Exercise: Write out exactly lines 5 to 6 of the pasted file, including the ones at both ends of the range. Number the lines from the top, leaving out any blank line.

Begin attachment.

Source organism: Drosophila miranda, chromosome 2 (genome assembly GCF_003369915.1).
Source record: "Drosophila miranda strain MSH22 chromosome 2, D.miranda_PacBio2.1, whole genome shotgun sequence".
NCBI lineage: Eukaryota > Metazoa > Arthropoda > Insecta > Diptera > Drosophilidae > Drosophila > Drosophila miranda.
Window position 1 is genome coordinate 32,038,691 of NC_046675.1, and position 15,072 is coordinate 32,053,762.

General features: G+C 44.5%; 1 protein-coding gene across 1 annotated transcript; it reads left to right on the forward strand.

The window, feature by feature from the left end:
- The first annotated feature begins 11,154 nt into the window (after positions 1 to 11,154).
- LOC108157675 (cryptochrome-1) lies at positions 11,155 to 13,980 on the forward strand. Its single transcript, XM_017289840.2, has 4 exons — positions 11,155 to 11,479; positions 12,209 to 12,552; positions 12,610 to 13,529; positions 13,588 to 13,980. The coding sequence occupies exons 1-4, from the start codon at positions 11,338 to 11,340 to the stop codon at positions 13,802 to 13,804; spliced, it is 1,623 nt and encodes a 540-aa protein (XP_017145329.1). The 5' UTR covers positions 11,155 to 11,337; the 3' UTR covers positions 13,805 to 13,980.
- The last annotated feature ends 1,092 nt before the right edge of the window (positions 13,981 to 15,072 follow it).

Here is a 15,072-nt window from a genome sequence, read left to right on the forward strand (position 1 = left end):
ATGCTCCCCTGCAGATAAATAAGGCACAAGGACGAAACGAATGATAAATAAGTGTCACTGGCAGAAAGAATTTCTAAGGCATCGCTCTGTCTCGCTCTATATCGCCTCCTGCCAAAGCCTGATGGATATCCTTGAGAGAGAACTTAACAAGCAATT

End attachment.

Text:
General features: G+C 44.5%; 1 protein-coding gene across 1 annotated transcript; it reads left to right on the forward strand.

The window, feature by feature from the left end: